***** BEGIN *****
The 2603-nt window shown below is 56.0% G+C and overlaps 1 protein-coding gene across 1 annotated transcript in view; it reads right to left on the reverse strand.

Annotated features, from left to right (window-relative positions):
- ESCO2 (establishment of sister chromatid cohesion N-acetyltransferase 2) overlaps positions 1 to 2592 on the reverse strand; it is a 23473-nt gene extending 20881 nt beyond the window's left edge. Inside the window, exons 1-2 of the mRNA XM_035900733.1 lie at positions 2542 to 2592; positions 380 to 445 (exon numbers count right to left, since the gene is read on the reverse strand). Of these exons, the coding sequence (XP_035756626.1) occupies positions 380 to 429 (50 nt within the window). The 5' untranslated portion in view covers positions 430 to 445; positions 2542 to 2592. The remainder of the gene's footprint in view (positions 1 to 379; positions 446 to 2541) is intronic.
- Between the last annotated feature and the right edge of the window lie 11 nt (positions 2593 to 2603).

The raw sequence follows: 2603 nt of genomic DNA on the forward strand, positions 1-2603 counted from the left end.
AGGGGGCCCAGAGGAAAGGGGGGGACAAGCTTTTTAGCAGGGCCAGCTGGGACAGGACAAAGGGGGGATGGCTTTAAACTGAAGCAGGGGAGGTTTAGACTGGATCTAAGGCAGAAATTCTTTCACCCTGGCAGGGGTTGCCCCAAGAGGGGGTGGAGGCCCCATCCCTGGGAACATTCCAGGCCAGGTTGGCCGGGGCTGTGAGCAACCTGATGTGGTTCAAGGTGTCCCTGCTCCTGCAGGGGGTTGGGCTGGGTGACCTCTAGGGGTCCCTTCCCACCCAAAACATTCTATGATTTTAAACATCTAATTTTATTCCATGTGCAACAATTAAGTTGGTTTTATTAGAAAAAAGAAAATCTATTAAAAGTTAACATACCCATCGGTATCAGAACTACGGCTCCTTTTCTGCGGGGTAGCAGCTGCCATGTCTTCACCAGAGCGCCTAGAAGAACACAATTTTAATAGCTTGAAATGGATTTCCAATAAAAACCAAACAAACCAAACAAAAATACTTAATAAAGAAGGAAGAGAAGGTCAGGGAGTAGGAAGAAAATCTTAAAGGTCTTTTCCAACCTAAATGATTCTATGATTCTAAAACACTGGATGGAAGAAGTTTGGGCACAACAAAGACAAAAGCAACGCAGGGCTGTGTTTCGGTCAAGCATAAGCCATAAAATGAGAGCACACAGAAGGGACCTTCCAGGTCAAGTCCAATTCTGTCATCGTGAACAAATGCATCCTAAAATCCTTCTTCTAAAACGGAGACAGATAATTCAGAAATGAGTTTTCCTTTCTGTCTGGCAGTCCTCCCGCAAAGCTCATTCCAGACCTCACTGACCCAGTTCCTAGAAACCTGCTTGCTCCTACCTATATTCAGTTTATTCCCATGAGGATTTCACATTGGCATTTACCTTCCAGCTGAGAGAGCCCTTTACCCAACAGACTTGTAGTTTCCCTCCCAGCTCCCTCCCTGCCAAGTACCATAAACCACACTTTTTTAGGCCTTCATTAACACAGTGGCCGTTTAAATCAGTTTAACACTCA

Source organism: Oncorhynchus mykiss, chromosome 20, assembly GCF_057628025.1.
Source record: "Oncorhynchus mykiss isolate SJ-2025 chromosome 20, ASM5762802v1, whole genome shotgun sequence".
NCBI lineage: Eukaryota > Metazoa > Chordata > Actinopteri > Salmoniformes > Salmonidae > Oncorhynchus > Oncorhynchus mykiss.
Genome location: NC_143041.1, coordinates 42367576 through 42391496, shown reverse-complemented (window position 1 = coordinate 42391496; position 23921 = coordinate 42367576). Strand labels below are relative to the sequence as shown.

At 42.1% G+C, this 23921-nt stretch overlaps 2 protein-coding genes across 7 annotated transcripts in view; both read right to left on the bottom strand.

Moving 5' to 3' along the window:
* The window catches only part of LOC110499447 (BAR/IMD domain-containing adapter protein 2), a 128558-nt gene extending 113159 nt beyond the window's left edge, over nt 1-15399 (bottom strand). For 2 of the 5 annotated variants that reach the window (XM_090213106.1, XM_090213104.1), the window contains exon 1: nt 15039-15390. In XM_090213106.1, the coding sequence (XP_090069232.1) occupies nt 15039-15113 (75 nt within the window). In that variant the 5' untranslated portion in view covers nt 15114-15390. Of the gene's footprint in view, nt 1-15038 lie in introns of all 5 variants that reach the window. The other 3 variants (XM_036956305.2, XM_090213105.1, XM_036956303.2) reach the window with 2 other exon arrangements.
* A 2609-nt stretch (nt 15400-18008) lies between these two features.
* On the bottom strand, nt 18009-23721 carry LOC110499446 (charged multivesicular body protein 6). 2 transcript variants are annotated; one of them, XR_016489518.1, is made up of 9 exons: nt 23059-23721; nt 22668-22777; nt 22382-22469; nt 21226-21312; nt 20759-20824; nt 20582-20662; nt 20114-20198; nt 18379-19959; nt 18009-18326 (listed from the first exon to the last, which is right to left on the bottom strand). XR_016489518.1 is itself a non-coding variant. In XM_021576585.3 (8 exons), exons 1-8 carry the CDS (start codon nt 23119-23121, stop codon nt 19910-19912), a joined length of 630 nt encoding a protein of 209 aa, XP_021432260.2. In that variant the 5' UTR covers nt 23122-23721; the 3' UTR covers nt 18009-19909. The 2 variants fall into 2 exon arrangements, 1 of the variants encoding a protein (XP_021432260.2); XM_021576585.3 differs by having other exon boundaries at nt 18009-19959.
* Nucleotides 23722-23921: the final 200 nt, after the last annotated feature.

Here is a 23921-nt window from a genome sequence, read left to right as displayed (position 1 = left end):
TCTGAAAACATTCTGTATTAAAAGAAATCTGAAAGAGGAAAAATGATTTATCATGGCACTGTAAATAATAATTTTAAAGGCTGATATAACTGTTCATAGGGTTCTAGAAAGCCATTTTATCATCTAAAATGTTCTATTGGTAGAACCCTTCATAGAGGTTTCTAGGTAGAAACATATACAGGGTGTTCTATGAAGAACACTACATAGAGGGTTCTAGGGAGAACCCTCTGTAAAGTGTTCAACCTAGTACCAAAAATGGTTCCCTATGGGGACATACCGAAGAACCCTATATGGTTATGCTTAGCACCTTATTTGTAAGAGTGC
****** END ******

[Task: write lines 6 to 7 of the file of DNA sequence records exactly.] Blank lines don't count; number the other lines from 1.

AGGGGGCCCAGAGGAAAGGGGGGGACAAGCTTTTTAGCAGGGCCAGCTGGGACAGGACAAAGGGGGGATGGCTTTAAACTGAAGCAGGGGAGGTTTAGACTGGATCTAAGGCAGAAATTCTTTCACCCTGGCAGGGGTTGCCCCAAGAGGGGGTGGAGGCCCCATCCCTGGGAACATTCCAGGCCAGGTTGGCCGGGGCTGTGAGCAACCTGATGTGGTTCAAGGTGTCCCTGCTCCTGCAGGGGGTTGGGCTGGGTGACCTCTAGGGGTCCCTTCCCACCCAAAACATTCTATGATTTTAAACATCTAATTTTATTCCATGTGCAACAATTAAGTTGGTTTTATTAGAAAAAAGAAAATCTATTAAAAGTTAACATACCCATCGGTATCAGAACTACGGCTCCTTTTCTGCGGGGTAGCAGCTGCCATGTCTTCACCAGAGCGCCTAGAAGAACACAATTTTAATAGCTTGAAATGGATTTCCAATAAAAACCAAACAAACCAAACAAAAATACTTAATAAAGAAGGAAGAGAAGGTCAGGGAGTAGGAAGAAAATCTTAAAGGTCTTTTCCAACCTAAATGATTCTATGATTCTAAAACACTGGATGGAAGAAGTTTGGGCACAACAAAGACAAAAGCAACGCAGGGCTGTGTTTCGGTCAAGCATAAGCCATAAAATGAGAGCACACAGAAGGGACCTTCCAGGTCAAGTCCAATTCTGTCATCGTGAACAAATGCATCCTAAAATCCTTCTTCTAAAACGGAGACAGATAATTCAGAAATGAGTTTTCCTTTCTGTCTGGCAGTCCTCCCGCAAAGCTCATTCCAGACCTCACTGACCCAGTTCCTAGAAACCTGCTTGCTCCTACCTATATTCAGTTTATTCCCATGAGGATTTCACATTGGCATTTACCTTCCAGCTGAGAGAGCCCTTTACCCAACAGACTTGTAGTTTCCCTCCCAGCTCCCTCCCTGCCAAGTACCATAAACCACACTTTTTTAGGCCTTCATTAACACAGTGGCCGTTTAAATCAGTTTAACACTCA

Source organism: Oncorhynchus mykiss, chromosome 20, assembly GCF_057628025.1.